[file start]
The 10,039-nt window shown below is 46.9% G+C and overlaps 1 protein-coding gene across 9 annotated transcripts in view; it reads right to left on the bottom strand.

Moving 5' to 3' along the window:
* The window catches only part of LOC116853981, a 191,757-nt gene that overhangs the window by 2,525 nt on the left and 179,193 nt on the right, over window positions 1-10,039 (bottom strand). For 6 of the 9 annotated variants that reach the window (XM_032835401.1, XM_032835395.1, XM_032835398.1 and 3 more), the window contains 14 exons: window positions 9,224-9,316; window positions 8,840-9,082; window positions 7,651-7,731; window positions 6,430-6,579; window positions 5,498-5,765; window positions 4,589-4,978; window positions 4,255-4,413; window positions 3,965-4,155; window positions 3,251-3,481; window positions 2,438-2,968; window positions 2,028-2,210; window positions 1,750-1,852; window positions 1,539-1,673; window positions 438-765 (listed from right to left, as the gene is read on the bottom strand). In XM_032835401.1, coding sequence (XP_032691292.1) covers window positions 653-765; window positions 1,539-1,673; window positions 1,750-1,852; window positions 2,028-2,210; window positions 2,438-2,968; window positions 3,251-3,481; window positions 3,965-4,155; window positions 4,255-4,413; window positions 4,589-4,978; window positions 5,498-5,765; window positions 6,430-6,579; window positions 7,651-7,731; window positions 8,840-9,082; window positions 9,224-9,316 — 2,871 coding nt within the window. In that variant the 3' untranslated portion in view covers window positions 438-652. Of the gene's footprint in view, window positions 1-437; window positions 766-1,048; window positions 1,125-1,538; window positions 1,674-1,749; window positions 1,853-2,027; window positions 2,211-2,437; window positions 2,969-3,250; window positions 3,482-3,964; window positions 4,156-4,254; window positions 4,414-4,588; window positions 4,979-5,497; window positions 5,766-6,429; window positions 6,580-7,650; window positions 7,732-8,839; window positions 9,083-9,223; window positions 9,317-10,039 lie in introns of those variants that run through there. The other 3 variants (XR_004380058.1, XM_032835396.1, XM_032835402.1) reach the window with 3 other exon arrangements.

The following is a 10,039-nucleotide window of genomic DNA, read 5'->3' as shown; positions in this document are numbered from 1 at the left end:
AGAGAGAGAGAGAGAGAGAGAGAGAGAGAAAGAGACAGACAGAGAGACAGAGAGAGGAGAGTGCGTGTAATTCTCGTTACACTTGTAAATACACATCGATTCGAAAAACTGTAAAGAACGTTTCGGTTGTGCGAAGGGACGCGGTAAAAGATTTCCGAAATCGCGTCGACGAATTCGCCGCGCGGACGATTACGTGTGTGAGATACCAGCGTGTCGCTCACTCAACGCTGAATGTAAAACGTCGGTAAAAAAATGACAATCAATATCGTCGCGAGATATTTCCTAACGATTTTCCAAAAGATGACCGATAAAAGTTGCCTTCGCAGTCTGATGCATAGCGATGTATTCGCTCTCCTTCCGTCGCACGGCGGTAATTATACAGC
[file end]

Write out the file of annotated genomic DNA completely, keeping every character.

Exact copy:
The 10,039-nt window shown below is 46.9% G+C and overlaps 1 protein-coding gene across 9 annotated transcripts in view; it reads right to left on the bottom strand.

Moving 5' to 3' along the window:
* The window catches only part of LOC116853981, a 191,757-nt gene that overhangs the window by 2,525 nt on the left and 179,193 nt on the right, over window positions 1-10,039 (bottom strand). For 6 of the 9 annotated variants that reach the window (XM_032835401.1, XM_032835395.1, XM_032835398.1 and 3 more), the window contains 14 exons: window positions 9,224-9,316; window positions 8,840-9,082; window positions 7,651-7,731; window positions 6,430-6,579; window positions 5,498-5,765; window positions 4,589-4,978; window positions 4,255-4,413; window positions 3,965-4,155; window positions 3,251-3,481; window positions 2,438-2,968; window positions 2,028-2,210; window positions 1,750-1,852; window positions 1,539-1,673; window positions 438-765 (listed from right to left, as the gene is read on the bottom strand). In XM_032835401.1, coding sequence (XP_032691292.1) covers window positions 653-765; window positions 1,539-1,673; window positions 1,750-1,852; window positions 2,028-2,210; window positions 2,438-2,968; window positions 3,251-3,481; window positions 3,965-4,155; window positions 4,255-4,413; window positions 4,589-4,978; window positions 5,498-5,765; window positions 6,430-6,579; window positions 7,651-7,731; window positions 8,840-9,082; window positions 9,224-9,316 — 2,871 coding nt within the window. In that variant the 3' untranslated portion in view covers window positions 438-652. Of the gene's footprint in view, window positions 1-437; window positions 766-1,048; window positions 1,125-1,538; window positions 1,674-1,749; window positions 1,853-2,027; window positions 2,211-2,437; window positions 2,969-3,250; window positions 3,482-3,964; window positions 4,156-4,254; window positions 4,414-4,588; window positions 4,979-5,497; window positions 5,766-6,429; window positions 6,580-7,650; window positions 7,732-8,839; window positions 9,083-9,223; window positions 9,317-10,039 lie in introns of those variants that run through there. The other 3 variants (XR_004380058.1, XM_032835396.1, XM_032835402.1) reach the window with 3 other exon arrangements.

The following is a 10,039-nucleotide window of genomic DNA, read 5'->3' as shown; positions in this document are numbered from 1 at the left end:
AGAGAGAGAGAGAGAGAGAGAGAGAGAGAAAGAGACAGACAGAGAGACAGAGAGAGGAGAGTGCGTGTAATTCTCGTTACACTTGTAAATACACATCGATTCGAAAAACTGTAAAGAACGTTTCGGTTGTGCGAAGGGACGCGGTAAAAGATTTCCGAAATCGCGTCGACGAATTCGCCGCGCGGACGATTACGTGTGTGAGATACCAGCGTGTCGCTCACTCAACGCTGAATGTAAAACGTCGGTAAAAAAATGACAATCAATATCGTCGCGAGATATTTCCTAACGATTTTCCAAAAGATGACCGATAAAAGTTGCCTTCGCAGTCTGATGCATAGCGATGTATTCGCTCTCCTTCCGTCGCACGGCGGTAATTATACAGC